Monday, December 12, 2011

Long Road Ahead

TOI Mumbai


BJP seems in too much of a hurry to arrive at centrestage

The BJP may have prematurely rejoiced sometime ago when it erroneously claimed that the Supreme Court had effectively 'exonerated' Gujarat chief minister Narendra Modi in the case related to Congress MP Ehsaan Jafri's killing. Thus buoyed, Modi appeared to plan a leadership pitch in national politics. But he seems to have run into fresh trouble. A confidential report, authored by the Supreme Court's amicus curiae, lays grounds for renewing a probe into his alleged role in the post-Godhra riots. According to it, top police officials, including Sanjiv Bhatt, who was till recently in jail courtesy the Modi administration, should be cross-examined. Police testimonies, it reportedly suggests, can help to throw light on 2002's tragic events.

The development couldn't have been more ill-timed for the Gujarat dispensation and the BJP, main opposition party at the national level. Given the damage potential of the report which contests many of the Special Investigation Team's conclusions, Modi's apparent national ambitions will encounter resistance, both within and outside his party. The Congress will undoubtedly try to leverage the issue to its advantage, while Modi's acceptability to many in the NDA will be in bigger doubt.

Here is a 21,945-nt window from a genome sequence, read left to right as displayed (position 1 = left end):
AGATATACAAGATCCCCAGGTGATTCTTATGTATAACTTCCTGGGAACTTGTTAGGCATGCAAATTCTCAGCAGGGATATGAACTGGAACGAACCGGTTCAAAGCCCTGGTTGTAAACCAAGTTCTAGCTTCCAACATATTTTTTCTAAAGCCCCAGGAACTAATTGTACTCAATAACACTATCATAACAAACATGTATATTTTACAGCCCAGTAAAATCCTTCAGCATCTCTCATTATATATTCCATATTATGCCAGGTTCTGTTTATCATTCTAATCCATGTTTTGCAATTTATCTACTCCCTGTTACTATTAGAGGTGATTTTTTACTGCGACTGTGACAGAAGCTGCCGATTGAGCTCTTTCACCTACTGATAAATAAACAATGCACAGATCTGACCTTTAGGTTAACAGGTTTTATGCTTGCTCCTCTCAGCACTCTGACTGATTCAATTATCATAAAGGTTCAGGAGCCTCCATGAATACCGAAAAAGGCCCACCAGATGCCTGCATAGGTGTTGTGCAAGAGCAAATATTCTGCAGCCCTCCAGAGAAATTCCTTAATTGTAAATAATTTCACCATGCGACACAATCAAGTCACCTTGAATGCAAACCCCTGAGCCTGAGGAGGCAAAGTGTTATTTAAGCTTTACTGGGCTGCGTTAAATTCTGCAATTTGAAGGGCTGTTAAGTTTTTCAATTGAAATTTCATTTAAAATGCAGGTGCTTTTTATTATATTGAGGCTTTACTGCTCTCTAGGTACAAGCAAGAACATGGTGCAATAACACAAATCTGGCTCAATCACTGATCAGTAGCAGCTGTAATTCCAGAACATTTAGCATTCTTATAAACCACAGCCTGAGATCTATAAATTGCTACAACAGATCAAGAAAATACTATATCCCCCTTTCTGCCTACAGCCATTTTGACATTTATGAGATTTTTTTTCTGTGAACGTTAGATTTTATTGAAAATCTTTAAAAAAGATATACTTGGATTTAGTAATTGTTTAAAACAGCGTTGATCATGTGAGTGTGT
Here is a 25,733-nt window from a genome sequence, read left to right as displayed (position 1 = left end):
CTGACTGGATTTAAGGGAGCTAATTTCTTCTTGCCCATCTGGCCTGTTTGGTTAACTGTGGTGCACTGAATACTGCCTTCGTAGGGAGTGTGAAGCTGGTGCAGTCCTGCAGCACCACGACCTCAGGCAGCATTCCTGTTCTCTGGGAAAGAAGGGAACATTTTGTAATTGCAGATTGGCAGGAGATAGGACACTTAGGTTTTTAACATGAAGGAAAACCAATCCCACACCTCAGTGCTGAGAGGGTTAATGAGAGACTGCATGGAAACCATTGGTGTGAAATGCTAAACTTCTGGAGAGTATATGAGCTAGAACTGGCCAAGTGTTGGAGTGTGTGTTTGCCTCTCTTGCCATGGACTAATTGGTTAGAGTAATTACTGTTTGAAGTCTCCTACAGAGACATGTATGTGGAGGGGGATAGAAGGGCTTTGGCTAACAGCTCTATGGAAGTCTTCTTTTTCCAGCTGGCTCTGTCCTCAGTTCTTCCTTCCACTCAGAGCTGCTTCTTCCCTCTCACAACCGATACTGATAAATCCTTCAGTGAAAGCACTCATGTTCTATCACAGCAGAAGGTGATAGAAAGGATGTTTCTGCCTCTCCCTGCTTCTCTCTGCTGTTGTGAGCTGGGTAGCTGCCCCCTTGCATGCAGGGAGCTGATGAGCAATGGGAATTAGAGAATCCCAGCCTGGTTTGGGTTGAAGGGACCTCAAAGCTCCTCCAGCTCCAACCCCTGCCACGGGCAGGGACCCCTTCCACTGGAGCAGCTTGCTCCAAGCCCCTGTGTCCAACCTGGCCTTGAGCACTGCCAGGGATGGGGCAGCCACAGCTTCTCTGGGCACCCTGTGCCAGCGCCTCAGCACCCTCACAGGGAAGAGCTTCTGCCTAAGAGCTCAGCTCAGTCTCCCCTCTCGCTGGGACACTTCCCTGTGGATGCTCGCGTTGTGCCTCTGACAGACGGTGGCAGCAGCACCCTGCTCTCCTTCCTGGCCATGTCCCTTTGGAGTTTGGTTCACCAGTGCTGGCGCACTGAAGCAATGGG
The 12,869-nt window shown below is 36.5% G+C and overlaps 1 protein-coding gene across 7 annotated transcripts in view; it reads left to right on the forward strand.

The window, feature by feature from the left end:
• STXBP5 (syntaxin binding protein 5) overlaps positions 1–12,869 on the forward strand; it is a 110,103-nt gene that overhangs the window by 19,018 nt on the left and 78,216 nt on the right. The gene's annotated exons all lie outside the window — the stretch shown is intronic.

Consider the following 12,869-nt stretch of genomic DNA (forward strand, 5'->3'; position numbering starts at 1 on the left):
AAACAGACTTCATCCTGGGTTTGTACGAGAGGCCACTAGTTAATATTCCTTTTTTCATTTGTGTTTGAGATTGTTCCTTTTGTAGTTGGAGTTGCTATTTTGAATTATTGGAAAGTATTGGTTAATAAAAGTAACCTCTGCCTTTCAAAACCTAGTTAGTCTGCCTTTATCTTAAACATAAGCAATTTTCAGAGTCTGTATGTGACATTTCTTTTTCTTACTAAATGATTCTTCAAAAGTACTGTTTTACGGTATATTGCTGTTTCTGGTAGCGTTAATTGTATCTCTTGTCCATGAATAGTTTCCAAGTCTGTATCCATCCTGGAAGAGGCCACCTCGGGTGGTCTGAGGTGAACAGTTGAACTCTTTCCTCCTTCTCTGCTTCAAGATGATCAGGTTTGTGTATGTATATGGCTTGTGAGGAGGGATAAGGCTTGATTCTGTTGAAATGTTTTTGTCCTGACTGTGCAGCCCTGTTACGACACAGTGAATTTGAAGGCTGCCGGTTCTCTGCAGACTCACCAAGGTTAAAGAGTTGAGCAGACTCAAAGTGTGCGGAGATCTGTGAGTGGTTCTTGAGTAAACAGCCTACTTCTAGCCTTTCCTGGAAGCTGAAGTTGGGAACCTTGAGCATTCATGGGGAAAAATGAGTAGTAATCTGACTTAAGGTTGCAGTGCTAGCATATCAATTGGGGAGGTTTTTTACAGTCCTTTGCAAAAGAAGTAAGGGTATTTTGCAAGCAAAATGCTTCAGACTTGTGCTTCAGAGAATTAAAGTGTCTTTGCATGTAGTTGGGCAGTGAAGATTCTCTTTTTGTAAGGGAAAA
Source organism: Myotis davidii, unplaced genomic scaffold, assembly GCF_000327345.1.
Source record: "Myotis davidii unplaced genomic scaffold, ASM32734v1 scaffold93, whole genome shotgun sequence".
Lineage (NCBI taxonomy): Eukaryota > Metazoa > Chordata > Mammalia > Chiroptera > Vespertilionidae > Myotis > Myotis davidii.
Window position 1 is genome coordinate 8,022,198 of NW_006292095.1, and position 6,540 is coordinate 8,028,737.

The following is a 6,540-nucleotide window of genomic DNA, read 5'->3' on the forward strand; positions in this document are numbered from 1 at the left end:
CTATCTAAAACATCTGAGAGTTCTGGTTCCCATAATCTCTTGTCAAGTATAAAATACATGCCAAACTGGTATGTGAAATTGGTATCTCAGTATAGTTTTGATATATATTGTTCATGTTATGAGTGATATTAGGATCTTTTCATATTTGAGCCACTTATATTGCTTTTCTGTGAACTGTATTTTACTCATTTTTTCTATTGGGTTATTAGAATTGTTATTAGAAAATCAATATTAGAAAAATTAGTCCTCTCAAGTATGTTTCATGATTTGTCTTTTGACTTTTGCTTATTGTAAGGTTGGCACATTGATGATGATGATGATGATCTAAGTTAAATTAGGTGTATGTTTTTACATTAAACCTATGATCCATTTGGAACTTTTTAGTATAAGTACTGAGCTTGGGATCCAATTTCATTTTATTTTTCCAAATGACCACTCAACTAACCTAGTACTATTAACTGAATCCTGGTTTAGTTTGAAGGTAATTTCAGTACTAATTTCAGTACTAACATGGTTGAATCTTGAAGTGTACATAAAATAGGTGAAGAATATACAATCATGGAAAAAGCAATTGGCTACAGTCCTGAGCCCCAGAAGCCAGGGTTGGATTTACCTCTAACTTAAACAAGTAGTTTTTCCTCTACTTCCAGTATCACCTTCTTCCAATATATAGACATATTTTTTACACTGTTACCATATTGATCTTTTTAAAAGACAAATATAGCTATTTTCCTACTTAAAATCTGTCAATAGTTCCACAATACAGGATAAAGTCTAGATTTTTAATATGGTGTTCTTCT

Several state elections are due next year. The BJP seeks to use this period to refurbish its image. Projecting a clean and viable alternative to the beleaguered Congress-led UPA tops its agenda. In this context, the party's performance in recent byelections has been touted by its leaders as indicating favourable electoral trends. The issues of corruption and governance deficit have put the Congress on the backfoot; the BJP construes this as an automatic leg-up for it in the popularity charts. The truth, however, is that both national parties need to reinvent themselves.

The BJP can't deny its own share of in-house squabbles or tainted leaders. L K Advani has been quoted as saying it'll be difficult for the saffron outfit to fight the Congress on the anti-graft plank if it didn't clean up its own house, presumably a reference to Karnataka. Moreover, internal leadership contests seem to be getting messier by the day. Various leaders – Advani, Modi, Arun Jaitley, Yashwant Sinha and, now, Nitin Gadkari – seem to be signalling they are prime ministerial hopefuls. With general elections slated for 2014, that's surely jumping the gun, since the BJP has to first perform in many prior state polls. Before thinking of stormingNew Delhi's citadel, it must show that its anti-corruption campaign is based on more than rhetoric. It must also urge the Gujarat government – which it often holds up as a governance model – to cooperate with due processes meant to deliver justice in the 2002 riot cases.


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